Yesterday, she decided that the cloth headbands we provide as enrichment are better suited as waistbands. Interestingly, she isn’t the first chimp to have this innovative idea! As caregiver Kelsi showed us last month, Annie has been wearing headbands around her waist for years.
It would be tempting to suspect that Honey B learned the behavior from Annie, which would be great evidence of cultural transmission between groups of chimpanzees. In the wild, chimpanzee communities across Africa have cultural traditions (i.e., their own ways of doing things) that spread among individuals via social learning. Chimpanzee cultures are rich and fascinating, but may be disappearing. This year, scientists published a paper about the negative effects that human activity may have on the cultural diversity of wild chimpanzees. As chimpanzee numbers dwindle and we degrade and fragment their forested habitats, their capacity for culture catastrophically decreases.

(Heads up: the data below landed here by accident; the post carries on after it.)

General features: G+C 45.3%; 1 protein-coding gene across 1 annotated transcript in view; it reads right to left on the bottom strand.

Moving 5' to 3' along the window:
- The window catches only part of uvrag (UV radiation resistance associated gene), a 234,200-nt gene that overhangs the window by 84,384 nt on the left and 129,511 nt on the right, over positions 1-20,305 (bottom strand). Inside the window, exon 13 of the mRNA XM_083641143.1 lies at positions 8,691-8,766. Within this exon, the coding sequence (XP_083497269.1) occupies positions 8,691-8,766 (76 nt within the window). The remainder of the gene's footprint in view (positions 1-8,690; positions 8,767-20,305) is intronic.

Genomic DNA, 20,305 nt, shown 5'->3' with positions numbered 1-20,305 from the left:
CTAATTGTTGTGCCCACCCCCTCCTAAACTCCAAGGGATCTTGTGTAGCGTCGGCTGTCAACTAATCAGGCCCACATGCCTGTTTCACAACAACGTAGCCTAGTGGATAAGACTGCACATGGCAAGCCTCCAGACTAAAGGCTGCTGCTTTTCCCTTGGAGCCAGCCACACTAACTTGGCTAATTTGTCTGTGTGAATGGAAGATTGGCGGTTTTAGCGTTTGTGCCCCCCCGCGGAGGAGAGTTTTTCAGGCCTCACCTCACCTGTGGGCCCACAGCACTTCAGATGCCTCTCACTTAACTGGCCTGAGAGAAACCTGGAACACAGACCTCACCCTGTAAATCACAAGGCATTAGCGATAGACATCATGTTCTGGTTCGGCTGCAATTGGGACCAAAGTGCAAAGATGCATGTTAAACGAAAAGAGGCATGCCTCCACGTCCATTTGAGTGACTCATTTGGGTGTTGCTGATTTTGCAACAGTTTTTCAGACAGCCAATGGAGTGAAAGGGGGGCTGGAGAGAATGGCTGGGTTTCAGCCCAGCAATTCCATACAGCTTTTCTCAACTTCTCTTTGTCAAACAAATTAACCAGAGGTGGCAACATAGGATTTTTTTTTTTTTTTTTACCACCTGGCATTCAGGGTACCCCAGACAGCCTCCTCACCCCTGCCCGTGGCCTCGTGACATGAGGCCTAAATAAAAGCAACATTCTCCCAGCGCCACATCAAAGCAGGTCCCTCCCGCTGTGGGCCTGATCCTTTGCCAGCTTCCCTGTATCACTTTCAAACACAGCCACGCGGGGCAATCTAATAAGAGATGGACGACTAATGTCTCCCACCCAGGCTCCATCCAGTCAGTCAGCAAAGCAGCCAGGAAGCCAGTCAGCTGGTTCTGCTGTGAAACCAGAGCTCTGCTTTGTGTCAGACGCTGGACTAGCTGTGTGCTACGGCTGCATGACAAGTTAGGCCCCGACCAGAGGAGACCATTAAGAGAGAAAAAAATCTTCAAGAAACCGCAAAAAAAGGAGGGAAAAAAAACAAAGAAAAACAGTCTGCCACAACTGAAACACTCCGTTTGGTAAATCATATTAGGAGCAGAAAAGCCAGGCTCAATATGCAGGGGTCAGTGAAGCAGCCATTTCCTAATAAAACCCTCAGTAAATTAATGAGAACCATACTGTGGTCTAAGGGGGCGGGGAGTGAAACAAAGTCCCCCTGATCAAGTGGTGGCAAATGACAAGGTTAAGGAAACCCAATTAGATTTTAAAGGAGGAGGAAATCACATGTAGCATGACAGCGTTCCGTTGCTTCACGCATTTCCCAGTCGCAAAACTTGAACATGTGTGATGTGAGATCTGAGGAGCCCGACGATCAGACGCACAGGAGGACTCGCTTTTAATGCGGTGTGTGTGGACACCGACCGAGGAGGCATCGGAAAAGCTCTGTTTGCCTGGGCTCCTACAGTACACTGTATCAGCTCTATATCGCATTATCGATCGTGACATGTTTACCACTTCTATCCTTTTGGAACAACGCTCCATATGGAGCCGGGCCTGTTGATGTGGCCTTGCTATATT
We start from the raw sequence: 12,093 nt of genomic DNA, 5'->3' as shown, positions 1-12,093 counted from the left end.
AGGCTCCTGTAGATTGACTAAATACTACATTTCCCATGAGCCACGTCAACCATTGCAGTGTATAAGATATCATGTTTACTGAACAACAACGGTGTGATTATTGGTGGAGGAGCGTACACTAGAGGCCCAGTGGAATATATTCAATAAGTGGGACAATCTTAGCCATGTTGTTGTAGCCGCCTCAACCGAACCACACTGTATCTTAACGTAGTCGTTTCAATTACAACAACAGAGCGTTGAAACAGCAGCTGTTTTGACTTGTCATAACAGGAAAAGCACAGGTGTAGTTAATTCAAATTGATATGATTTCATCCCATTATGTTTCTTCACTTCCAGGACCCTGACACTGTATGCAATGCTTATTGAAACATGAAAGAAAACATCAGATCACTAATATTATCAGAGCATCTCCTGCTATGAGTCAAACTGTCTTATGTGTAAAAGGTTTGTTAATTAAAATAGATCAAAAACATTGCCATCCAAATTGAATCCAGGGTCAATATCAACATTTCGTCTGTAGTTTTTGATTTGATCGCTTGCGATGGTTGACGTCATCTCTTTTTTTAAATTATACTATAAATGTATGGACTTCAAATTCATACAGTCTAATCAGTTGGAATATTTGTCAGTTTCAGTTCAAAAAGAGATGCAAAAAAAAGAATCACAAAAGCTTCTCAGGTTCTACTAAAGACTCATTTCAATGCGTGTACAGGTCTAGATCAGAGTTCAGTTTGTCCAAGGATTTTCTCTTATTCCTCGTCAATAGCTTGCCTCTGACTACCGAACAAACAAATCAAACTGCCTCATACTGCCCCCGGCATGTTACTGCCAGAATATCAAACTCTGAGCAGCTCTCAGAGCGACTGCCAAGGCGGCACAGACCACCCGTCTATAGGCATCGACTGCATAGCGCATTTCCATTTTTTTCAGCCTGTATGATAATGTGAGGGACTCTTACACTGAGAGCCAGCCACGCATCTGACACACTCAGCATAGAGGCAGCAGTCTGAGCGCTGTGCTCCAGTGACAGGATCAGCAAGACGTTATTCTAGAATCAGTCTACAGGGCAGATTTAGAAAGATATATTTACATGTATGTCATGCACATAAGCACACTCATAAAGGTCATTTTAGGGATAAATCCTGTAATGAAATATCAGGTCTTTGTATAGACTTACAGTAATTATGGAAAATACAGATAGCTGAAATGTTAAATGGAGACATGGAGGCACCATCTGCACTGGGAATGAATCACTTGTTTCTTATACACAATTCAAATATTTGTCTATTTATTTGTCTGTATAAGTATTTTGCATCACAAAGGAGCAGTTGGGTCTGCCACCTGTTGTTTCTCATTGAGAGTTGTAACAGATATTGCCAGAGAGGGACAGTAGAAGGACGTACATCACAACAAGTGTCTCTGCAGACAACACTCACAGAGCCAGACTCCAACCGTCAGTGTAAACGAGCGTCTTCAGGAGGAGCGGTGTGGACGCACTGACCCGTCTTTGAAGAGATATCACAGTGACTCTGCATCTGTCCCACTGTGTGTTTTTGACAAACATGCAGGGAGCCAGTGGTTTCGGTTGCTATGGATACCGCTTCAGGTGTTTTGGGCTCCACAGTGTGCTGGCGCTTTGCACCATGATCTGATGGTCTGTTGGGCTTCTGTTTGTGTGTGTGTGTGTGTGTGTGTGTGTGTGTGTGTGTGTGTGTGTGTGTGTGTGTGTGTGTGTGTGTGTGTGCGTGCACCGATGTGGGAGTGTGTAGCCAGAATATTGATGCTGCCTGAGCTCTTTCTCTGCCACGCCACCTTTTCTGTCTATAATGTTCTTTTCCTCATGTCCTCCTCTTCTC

Although the process of cultural transmission certainly exists among groups of captive chimpanzees, it has been difficult to document and is seldom reported. In the case of Honey B and the waistband, it seems unlikely that she learned it from Annie. Annie only wears the improvised belt for a few days or weeks and then ignores them for the rest of the year, and she had already stopped wearing this summer’s edition before Honey B and her friends arrived from Wildlife Waystation last month. It is possible that one of the many videos we showed to the new trio features a scene of Annie sporting the headband-waistband look, but it’s more likely that they both just have similar taste in enrichment and utilize what we give them in novel ways.
With that being said, it will be interesting to see if any behaviors do cross over from one group to the next! Chimpanzees are brilliant and creative, and never stop surprising us.